Rorty debunks Enlightenment rationalism, renaming it “postmodern, bourgeois liberalism.” He openly proclaims liberalism to be “ethnocentric,” but cheerfully embraces it because it is, after all, “ours.” “We” are the citizens of the “rich, North Atlantic democracies,” and our institutions require our allegiance, which has little if anything to do with philosophical foundations. Indeed, Rorty believes that the (false) belief that our institutions are only as good as their philosophical foundations is itself a serious impediment to our affirmation of them. To put it in religious terms, Rorty’s view is that it is faith, not theology, that matters, and too much theology can be at odds with a living faith.

Fish shares Rorty’s antifoundationalism, and while he does not attack or reject liberal institutions, he is merciless in revealing the philosophical confusions that characterize many of their theoretical defenses. Rawls is a slightly different case. Unlike Rorty and Fish, he neither denies nor affirms the tenets of rationalist foundationalism, but he has decided that liberal institutions are best defended not in terms of their truth, but as part of our historical inheritance. Many different religious and philosophical views can be used to support liberal institutions, and Rawls is concerned with the pragmatic fact of affirmation, not with the truth of the grounds from which that affirmation arises. So Owen is correct, I think, in placing Rawls, Fish and Rorty in the same analytical category.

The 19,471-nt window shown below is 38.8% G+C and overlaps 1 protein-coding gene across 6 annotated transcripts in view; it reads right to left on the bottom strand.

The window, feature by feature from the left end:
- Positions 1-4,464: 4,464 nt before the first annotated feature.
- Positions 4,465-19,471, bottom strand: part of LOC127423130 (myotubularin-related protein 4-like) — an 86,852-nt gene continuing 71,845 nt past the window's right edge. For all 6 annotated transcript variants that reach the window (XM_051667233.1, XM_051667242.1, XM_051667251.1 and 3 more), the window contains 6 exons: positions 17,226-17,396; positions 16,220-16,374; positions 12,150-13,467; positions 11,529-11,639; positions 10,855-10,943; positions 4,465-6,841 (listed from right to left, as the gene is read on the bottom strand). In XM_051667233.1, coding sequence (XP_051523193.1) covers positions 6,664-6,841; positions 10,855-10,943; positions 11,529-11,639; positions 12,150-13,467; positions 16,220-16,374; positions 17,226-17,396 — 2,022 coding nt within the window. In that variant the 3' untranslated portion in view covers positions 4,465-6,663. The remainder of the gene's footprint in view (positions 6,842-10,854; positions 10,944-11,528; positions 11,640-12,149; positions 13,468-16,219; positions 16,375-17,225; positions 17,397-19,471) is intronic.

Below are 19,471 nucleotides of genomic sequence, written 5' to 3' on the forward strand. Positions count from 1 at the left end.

I don’t think Owen succeeds in showing that politics needs philosophical foundation, though his book is an excellent resource for engaging that difficult and important question. Part of the problem is Owen’s ambiguous stance as an author. He describes himself as a “friend of liberalism” rather than a liberal, and so one is never quite sure which aspects of liberalism he accepts. More important, his aim is to present the case for foundationalism in general, which is not the same as actually presenting the case for any particular foundationalist account purporting to be true. If one were persuaded by Owen that it is desirable to have philosophical foundations for liberal institutions, one would still be no closer to having them.

Owen’s response to Rorty and Fish turns out to be relatively meek. His claim is that they have failed to “decisively refute” liberal rationalism insofar as they have failed to show that it is impossible. Therefore, the admittedly “Herculean task” of articulating a particular, true account of liberal rationalism remains a possibility. While this is true, it is doubtful that either Rorty or Fish would disagree, or take the point as criticism of their own views. I imagine Rorty responding like this: “No one has ‘decisively refuted’ the existence of witches or gods in the sense of proving their impossibility, but this by itself provides no reason for me to change my current belief, which is that both are figments of the human imagination. Produce one, and I’ll change my mind. But I am not impressed to know that it has not been proven impossible that one might someday be produced.”